U.S. Department of Justice

United States Attorney
Southern District of New York

Former Miami Beach, Florida, Day Trader Pleads Guilty in Manhattan Federal Court to Insider Trading Charges

NEW YORK – Daniel A. Corbin, a day trader from Miami Beach, Fla., pleaded guilty today to conspiracy and securities fraud charges arising from a scheme in which he obtained and traded on material, nonpublic information, announced U.S. Attorney Preet Bharara for the Southern District of New York.  Corbin pleaded guilty before U.S. Magistrate Judge Henry B. Pitman.

“Daniel Corbin thought he had a golden source for inside tips and traded on the information he received with impunity,” stated U.S. Attorney Bharara.  “He played a high risk and high stakes game, and it caught up with him in the end.”

According to the information; a superseding indictment; previously filed complaints; and statements made during today’s guilty plea proceeding:

From February 2005 through September 2008, Corbin obtained material, nonpublic information from Jamil Bouchareb.  Bouchareb obtained the inside information about several mergers and acquisitions of public companies, and traded on it to the benefit of both himself and Corbin.  The inside information was provided by Matthew Devlin, who got it from his wife, an employee at an international communications firm.  The inside information related to mergers and acquisitions deals that his wife’s company was working on.  Instead of keeping it confidential, Devlin passed the information to Bouchareb, who in turn delivered it to Corbin.  After discussing it with each other, Bouchareb executed the trades.  Specifically, in September 2006, Bouchareb, after consulting with Corbin, caused 2,500 shares of stock in Veritas DCG Inc. to be purchased in advance of Veritas’s acquisition by another company for the benefit of Bouchareb and Corbin’s joint account.  In exchange for some of the inside information, Corbin and Bouchareb paid Devlin thousands of dollars in cash and provided him with other valuable gifts.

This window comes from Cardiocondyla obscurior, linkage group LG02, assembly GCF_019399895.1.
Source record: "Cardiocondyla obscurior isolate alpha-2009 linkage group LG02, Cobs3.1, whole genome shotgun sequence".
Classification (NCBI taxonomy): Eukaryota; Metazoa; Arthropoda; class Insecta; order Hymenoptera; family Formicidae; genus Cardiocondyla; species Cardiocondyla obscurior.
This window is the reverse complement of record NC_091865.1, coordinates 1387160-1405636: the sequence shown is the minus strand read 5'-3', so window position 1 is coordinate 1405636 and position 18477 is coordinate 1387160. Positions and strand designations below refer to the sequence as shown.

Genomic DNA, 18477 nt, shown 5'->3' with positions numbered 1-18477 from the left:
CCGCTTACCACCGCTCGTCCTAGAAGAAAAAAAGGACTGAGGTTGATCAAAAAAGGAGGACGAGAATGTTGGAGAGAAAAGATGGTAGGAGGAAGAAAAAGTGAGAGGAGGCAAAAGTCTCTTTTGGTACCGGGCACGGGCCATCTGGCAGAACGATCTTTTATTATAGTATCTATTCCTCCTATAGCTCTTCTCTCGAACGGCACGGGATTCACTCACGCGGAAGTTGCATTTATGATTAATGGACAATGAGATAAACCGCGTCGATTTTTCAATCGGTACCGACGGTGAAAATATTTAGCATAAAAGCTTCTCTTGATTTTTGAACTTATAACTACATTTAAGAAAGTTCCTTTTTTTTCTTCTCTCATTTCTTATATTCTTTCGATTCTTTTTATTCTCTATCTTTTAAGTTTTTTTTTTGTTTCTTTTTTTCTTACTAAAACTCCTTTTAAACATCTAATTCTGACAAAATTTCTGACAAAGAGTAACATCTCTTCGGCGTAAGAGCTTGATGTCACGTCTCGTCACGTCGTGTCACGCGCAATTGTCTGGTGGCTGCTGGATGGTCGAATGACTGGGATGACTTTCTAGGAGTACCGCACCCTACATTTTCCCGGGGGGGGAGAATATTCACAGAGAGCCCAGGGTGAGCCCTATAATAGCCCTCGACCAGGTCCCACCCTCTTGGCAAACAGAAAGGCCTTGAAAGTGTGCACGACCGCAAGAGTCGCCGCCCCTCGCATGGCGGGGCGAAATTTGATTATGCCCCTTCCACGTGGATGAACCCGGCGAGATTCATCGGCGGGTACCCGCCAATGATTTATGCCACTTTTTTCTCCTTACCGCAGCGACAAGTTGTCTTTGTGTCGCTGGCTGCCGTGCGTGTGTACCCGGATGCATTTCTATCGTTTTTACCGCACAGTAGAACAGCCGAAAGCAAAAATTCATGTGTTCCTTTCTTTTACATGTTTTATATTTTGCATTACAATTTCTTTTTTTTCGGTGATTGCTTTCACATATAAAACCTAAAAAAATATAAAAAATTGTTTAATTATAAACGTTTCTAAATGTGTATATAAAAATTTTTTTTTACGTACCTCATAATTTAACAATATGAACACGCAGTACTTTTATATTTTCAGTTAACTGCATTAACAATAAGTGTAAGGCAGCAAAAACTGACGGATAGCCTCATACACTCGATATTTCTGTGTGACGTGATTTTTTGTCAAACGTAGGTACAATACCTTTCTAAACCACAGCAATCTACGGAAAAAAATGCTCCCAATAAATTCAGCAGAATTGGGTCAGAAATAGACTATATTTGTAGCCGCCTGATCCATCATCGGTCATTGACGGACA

Corbin, 35, pleaded guilty to one count of securities fraud based on his trading in Veritas, and one count of conspiracy.  The conspiracy count carries a maximum sentence of five years in prison, and the securities fraud count carries a maximum sentence of 20 years in prison.  Corbin faces a total maximum sentence of 25 years in prison on both counts.  He also faces a maximum fine of $250,000, or twice the gross gain or loss from the offense on the conspiracy count and a maximum fine of $5 million on the securities fraud count.  Corbin agreed, as part of his plea agreement, to forfeit $1 million in proceeds from the insider trading.

He is scheduled to be sentenced by U.S. District Judge Victor Marrero on Aug. 19, 2011, at 1:30 p.m.    

Devlin and Bouchareb previously pleaded guilty to conspiracy and securities fraud charges.

U.S. Attorney Bharara praised the work of the FBI and thanked the U.S. Securities & Exchange Commission for its assistance in the investigation of this case. 

Assistant U.S. Attorneys Eugene Ingoglia and Marissa Molé are in charge of the prosecution.

This case was brought in coordination with President Barack Obama's Financial Fraud Enforcement Task Force, on which U.S. Attorney Bharara serves as a co-chair of the Securities and Commodities Fraud Working Group.  The task force is working to improve efforts across the federal executive branch, and with state and local partners, to investigate and prosecute significant financial crimes, ensure just and effective punishment for those who perpetrate financial crimes, combat discrimination in the lending and financial markets and recover proceeds for victims of financial crimes. The task force is also making the public aware of resources available to protect against these types of fraud and how to report fraud when it occurs.  To learn more about investment scams, how to take steps to protect yourself from scams or how to report investment fraud if you believe you have been victimized, the task force recommends that you visit its website, www.StopFraud.gov.

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